The village of Painswick in Gloucestershire is the epitome of Cotswoldshire charm, complete with historic properties, a quaint church, St Mary’s, with immaculately tended yew trees, the oldest bowling green, the site of an old workhouse and lock-up, and a privately run William Morris museum featuring a Burne-Jones stained glass window sought by pilgrim Pre-Raphaelite and Arts & Crafts lovers. This is England at its most loveable and unspoilt, rich in landscape, history and architecture that will have you peering into the windows of estate agents.
The aptly named boutique sixteen bedroom ‘The Painswick’ (sister to Calcot Manor & Spa in nearby Tetbury, Barnsley House & Spa and Lord Crewe Arms) suggests itself as the place to be and is precisely that, being finely positioned for exploring the village on foot. There’s even a murder mystery trail complete with murder weapon, while Painswick’s famed Rococo Garden is an absolute must. There are many other idyllic Cotswolds landmarks a short drive away, such as Prince Charles’s dreamy estate, Highgrove in Tetbury, Bourton-on-the Water and the city of Cheltenham with its grand regency architecture and annual programme of arts and foodie festivals.
On the other hand, The Painswick itself will demand a fair amount of your time and is in such a perfect setting that, after a couple of gin and tonics on the Terrace, with its comfortable sofa-style seating, you may not feel like doing much besides admiring the far reaching views over the rolling Cotswold hills. A great spot to sit back and relax over their sweet & savoury afternoon tea or enjoy dinner al fresco in the warmer months, it’s a feature that makes the very most of a summer holiday in this breathtaking corner of England. That said, I can equally see how the snug bar and series of clubby lounges ensure it’s an all-rounder.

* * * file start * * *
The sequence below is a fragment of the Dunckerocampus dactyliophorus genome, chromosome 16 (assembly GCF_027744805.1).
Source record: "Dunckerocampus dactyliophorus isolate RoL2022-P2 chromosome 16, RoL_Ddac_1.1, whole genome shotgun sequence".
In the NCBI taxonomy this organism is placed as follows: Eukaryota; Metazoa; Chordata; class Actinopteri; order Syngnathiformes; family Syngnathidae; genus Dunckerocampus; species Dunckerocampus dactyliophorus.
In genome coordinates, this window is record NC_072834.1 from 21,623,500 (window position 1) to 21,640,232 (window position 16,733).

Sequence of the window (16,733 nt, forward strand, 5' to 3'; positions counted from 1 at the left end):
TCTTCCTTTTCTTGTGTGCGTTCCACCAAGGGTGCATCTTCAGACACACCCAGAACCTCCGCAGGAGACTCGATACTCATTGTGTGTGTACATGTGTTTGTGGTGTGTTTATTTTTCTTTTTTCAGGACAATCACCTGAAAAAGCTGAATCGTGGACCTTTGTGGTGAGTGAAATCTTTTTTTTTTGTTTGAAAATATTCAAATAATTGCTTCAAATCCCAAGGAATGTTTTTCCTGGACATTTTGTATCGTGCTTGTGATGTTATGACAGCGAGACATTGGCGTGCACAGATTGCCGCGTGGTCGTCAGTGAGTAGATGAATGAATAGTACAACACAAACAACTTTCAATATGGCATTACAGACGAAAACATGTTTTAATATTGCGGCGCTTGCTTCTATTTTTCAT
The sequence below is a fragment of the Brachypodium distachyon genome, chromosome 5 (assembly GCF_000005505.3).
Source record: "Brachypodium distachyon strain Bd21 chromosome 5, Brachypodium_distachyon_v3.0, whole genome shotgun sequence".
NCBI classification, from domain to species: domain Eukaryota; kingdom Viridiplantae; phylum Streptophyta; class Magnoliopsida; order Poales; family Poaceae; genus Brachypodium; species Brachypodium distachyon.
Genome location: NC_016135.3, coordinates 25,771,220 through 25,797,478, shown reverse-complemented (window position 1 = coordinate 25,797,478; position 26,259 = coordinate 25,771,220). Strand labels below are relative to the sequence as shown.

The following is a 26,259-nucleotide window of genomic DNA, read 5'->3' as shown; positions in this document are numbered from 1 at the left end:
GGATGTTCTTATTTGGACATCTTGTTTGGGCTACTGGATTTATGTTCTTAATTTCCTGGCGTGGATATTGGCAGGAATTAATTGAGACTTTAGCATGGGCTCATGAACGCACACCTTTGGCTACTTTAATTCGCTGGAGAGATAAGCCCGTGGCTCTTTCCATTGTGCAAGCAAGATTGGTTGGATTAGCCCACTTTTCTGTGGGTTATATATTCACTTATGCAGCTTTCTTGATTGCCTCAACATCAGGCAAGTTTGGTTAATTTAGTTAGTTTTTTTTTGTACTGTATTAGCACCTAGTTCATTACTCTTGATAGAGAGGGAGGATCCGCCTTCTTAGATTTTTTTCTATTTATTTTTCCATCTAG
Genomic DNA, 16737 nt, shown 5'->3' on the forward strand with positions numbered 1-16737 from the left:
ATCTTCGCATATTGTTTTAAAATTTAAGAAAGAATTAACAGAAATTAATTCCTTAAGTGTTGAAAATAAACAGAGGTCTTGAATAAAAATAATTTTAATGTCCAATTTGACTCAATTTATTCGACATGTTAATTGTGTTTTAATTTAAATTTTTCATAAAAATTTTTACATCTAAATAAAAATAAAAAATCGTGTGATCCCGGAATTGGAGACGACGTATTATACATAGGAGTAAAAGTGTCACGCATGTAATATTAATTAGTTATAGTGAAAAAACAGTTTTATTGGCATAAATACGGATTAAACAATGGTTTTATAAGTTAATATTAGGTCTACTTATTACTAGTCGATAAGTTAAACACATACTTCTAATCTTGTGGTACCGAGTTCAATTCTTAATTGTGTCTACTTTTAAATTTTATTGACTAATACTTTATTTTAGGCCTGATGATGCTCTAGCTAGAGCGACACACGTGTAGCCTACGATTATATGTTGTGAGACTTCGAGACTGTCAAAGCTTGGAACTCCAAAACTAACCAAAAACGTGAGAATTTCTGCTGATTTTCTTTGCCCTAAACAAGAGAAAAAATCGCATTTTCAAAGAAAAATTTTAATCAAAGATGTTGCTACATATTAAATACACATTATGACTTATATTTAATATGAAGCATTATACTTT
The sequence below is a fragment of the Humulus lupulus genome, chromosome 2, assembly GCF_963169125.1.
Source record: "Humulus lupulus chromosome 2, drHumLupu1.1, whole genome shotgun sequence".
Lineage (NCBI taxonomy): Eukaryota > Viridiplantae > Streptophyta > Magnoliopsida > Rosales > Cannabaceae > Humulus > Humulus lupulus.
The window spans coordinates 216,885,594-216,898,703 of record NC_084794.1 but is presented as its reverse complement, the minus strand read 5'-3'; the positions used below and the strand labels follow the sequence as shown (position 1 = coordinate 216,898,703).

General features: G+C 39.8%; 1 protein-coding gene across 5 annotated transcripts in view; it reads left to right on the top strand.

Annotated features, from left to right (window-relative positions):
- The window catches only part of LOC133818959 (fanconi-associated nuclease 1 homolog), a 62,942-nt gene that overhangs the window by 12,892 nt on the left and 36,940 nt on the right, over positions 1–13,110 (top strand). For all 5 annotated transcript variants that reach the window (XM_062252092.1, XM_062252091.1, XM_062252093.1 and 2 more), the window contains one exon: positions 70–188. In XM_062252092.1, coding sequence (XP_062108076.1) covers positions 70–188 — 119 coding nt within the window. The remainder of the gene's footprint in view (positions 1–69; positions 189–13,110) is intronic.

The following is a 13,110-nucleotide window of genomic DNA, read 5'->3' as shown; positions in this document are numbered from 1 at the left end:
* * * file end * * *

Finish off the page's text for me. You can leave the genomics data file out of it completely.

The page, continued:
One thing no amount of renovation or interior design can buy is atmosphere and this hotel oozes character. The property, once known as Prospect House, was built at the height of the wool trade in the late 18th century only to become the village’s vicarage a century later and the home of the Seddon family; a feel the current owners reflect through the cosy, yet stylish décor, wood fires and a small, incredibly friendly front of house. Our ‘Hawkers’ bedroom located at the top of the house offered panoramic views, even from the roll top bath, which frankly were too good to entice me to read the thoughtfully placed copy of Laurie Lee’s ‘Cider with Rosie’ donning the bath rack. REN products add a touch of luxury to freshening up, while the tuck shop style mini bar is temptingly stocked with everything from snacks and champagne.
The Painswick restaurant is worth seeking out even if you’re not a hotel resident, presided over by Head Chef Jamie McCallum who has an impressive Mayfair background including Wild Honey and Gary Rhodes. He’s clearly relishing country living and the opportunity to create simple yet elegant dishes that show off the abundant quality British produce; from the freshest Cornish fish to Cotswold lamb. Breakfast, featuring even more exceptional produce, proved an equal pleasure the next day, prior to my late morning restorative spa treatment.
With two peaceful treatment rooms offering Elemis therapies, the experience is a joyful taster of their famous big sister Calcot Spa and is a highlight of this retreat I wouldn’t dream of missing. I had one of the best warm hot stone massages I ever remember, although, once again, I didn’t feel like donning my walking boots afterwards. Ah well. If you’re looking for a rural English country break with style, gourmet flair and buckets of charisma then The Painswick should be next on your list.
Prices at The Painswick start from £139 per night excluding breakfast. For reservations and further information, visit www.thepainswick.co.uk